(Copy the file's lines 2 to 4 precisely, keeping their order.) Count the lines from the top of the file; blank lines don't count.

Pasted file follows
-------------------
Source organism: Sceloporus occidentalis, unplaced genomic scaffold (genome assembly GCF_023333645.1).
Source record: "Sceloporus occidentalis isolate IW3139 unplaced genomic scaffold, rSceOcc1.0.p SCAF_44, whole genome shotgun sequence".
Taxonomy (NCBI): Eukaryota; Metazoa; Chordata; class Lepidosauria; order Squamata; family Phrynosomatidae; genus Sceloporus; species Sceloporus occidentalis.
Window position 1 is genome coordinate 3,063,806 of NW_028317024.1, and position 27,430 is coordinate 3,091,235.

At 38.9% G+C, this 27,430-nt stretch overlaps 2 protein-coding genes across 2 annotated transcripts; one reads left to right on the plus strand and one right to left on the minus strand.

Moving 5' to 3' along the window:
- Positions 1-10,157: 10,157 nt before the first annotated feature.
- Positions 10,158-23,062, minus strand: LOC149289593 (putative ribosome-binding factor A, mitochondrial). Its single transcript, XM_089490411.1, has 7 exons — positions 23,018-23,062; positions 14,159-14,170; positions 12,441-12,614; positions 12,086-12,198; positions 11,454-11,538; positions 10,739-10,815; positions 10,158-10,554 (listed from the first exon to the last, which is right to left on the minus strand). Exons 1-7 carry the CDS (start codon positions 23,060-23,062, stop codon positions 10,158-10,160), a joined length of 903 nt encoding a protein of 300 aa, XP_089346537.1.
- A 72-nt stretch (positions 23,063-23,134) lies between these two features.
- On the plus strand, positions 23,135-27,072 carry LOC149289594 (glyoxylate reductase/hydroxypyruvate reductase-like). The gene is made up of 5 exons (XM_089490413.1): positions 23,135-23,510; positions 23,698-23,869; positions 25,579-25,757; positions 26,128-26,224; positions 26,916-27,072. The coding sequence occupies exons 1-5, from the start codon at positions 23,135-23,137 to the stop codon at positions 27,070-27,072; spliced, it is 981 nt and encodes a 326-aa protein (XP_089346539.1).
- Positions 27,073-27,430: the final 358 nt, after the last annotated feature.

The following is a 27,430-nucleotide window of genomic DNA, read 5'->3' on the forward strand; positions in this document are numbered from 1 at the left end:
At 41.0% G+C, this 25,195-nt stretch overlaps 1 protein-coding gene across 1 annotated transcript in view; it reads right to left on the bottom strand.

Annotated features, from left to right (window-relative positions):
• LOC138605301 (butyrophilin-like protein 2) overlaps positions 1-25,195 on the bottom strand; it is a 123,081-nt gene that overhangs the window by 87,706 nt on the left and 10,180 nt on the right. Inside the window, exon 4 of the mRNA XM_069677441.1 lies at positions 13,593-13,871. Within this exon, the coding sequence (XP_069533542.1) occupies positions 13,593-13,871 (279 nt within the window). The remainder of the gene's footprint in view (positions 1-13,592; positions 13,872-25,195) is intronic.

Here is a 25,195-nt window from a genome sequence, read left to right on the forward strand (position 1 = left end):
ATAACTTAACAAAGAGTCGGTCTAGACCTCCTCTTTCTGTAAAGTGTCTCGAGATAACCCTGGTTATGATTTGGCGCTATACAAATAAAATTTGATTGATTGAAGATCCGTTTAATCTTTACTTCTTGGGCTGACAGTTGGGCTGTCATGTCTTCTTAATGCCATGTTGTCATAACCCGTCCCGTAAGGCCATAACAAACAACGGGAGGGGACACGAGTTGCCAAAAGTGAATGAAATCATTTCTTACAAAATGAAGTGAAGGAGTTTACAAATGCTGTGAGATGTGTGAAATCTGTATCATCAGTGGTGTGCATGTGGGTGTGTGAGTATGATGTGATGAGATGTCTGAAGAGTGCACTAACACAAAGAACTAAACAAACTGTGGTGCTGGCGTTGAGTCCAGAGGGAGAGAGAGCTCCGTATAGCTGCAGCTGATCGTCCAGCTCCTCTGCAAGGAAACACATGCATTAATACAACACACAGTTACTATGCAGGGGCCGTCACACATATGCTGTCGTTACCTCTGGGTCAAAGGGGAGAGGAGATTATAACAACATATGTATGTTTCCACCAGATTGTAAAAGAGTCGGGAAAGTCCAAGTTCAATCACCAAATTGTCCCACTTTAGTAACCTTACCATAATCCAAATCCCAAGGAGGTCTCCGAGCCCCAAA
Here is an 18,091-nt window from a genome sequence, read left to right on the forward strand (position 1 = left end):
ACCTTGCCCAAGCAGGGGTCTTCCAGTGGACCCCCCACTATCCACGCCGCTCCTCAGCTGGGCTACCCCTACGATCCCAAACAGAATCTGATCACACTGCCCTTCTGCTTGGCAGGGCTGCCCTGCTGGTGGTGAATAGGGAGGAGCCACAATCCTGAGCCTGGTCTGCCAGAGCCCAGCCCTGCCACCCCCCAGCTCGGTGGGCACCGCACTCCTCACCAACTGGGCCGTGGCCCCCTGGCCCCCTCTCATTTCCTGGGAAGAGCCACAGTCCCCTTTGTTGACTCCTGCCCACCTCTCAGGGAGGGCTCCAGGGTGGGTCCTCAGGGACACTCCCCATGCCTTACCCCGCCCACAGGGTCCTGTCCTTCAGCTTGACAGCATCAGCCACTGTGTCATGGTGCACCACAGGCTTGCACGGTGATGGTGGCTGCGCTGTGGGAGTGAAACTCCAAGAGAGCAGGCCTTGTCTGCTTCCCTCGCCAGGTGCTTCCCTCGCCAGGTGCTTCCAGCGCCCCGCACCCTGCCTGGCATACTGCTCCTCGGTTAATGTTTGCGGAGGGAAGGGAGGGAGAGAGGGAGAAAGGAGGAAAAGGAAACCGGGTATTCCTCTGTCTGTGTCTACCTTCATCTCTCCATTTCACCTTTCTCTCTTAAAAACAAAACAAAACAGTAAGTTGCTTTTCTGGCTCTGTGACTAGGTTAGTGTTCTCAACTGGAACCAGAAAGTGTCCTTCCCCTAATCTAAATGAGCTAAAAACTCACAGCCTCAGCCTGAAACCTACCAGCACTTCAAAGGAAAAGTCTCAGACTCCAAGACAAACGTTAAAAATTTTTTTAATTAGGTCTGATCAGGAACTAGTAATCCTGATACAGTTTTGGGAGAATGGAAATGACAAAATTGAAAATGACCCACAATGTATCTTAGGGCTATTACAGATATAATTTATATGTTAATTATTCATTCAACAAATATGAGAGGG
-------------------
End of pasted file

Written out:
Source record: "Sceloporus occidentalis isolate IW3139 unplaced genomic scaffold, rSceOcc1.0.p SCAF_44, whole genome shotgun sequence".
Taxonomy (NCBI): Eukaryota; Metazoa; Chordata; class Lepidosauria; order Squamata; family Phrynosomatidae; genus Sceloporus; species Sceloporus occidentalis.
Window position 1 is genome coordinate 3,063,806 of NW_028317024.1, and position 27,430 is coordinate 3,091,235.